for (int i = 0; i < 6; i++) {

    char str[3];

    sprintf(str, "%02X", (int)point[i]);
    Serial.print(str);

    if (i < 5){
      Serial.print(":");
    }

  }
}

Moving on to the Arduino setup function, we will start by opening a wired serial connection, to print the results of our program. Note that the Serial object is being used by both our previously declared functions, so we need to make sure it is initialized before using it.

Serial.begin(115200);

Next we call the initBluetooth function, passing as input the name to assign to the ESP32. I’m using “ESP32 BT”, but you can use other name.

initBluetooth("ESP32 BT");

To finalize the setup function, we call the printDeviceAddress function, which will output the Bluetooth address of the ESP32. We will later be able to compare against the one obtained in the Python script.

printDeviceAddress();

The final Arduino source code for the ESP32 can be seen below.

#include "esp_bt_main.h"
#include "esp_bt_device.h"
#include "esp_gap_bt_api.h"

bool initBluetooth(const char *deviceName)
{
  if (!btStart()) {
    Serial.println("Failed to initialize controller");
    return false;
  }

  if (esp_bluedroid_init()!= ESP_OK) {
    Serial.println("Failed to initialize bluedroid");
    return false;
  }

  if (esp_bluedroid_enable()!= ESP_OK) {
    Serial.println("Failed to enable bluedroid");
    return false;
  }

  esp_bt_dev_set_device_name(deviceName);

  esp_bt_gap_set_scan_mode(ESP_BT_SCAN_MODE_CONNECTABLE_DISCOVERABLE);

}

void printDeviceAddress() {

  const uint8_t* point = esp_bt_dev_get_address();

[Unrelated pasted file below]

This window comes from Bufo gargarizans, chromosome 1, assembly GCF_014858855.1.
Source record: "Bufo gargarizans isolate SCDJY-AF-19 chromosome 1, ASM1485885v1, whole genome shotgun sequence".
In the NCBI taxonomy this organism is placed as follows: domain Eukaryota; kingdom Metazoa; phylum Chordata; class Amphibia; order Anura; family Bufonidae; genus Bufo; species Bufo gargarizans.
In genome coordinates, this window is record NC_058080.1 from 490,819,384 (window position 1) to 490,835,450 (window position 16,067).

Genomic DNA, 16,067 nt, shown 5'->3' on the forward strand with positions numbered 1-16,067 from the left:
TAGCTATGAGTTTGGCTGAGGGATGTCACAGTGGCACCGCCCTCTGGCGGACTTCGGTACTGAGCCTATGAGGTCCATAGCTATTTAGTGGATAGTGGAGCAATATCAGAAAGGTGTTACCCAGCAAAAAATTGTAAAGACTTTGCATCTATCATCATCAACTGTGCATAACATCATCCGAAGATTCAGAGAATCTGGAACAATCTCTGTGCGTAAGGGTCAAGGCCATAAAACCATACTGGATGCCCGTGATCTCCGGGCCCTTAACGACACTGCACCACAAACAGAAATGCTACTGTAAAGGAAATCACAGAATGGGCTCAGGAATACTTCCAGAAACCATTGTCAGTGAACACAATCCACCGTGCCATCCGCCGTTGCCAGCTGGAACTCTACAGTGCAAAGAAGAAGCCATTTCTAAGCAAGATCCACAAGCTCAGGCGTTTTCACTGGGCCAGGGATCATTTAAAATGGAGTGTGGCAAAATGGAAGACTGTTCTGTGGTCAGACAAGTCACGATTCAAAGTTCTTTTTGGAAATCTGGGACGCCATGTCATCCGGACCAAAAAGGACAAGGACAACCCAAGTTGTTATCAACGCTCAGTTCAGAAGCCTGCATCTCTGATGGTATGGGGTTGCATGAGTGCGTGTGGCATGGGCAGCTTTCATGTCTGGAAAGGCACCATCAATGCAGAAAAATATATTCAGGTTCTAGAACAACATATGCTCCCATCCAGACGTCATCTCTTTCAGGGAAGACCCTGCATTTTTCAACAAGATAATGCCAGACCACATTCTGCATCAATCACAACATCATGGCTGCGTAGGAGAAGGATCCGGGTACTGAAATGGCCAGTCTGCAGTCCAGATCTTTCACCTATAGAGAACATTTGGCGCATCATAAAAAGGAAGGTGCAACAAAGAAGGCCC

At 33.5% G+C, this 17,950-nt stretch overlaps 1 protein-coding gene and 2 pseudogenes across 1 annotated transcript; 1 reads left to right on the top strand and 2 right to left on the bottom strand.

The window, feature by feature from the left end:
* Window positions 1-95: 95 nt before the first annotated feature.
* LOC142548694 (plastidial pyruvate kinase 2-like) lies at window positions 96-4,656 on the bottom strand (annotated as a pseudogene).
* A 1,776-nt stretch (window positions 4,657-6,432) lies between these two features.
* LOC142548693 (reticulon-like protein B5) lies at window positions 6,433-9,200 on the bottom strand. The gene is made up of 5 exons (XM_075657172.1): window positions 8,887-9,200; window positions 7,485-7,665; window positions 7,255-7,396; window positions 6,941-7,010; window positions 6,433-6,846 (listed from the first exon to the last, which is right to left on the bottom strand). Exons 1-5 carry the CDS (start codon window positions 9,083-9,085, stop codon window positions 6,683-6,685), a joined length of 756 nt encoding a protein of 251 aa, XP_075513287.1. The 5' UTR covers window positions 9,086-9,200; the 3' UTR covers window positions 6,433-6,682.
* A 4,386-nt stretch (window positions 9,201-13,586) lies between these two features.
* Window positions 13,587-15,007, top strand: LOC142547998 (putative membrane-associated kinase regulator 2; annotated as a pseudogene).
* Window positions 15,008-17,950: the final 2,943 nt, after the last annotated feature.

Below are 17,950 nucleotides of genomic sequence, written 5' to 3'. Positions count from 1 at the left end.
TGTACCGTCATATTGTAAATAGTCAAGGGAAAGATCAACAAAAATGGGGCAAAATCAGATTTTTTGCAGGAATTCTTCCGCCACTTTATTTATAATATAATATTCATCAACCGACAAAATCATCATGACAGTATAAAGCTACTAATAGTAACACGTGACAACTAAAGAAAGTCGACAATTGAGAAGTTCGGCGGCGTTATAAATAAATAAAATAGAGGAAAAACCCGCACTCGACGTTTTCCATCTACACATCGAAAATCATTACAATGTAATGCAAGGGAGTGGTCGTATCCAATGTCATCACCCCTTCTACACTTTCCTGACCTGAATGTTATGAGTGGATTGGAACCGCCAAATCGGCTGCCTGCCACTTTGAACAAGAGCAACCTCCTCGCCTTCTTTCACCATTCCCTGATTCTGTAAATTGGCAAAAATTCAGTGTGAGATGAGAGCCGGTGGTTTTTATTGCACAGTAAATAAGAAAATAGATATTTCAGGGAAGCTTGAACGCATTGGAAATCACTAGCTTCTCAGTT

for (int i = 0; i < 6; i++) {

    char str[3];

    sprintf(str, "%02X", (int)point[i]);
    Serial.print(str);

    if (i < 5){
      Serial.print(":");
    }

  }
}

void setup() {
  Serial.begin(115200);

  initBluetooth("ESP32 BT");
  printDeviceAddress();
}

void loop() {}


Testing the code

The first step for testing the code is to compile it and upload it to the ESP32 using the Arduino IDE. If you run into compilation problems, then you may be using an older version of the Arduino core without support for Bluetooth, which you can easily update by following this guide.

When the procedure finishes, simply open the Arduino IDE serial monitor. You should get an output similar to figure 1, which shows the device address getting printed.

ESP32 Bluetooth device address to serial port.png

Figure 1 – Bluetooth address of the ESP32.

After this, simply run the Python script we have developed on the environment of your choice. I’m running it on IDLE, the Python IDE that comes with the language installation.

You should get an output similar to figure 1, which shows the ESP32 getting detected during the scan. Note that the address matches the one we obtained on the Arduino IDE serial monitor and the device name is the same we specified in the Arduino code.

ESP32 Bluetooth PyBluez Python find device.png

Figure 2 – Finding the device with Pybluez.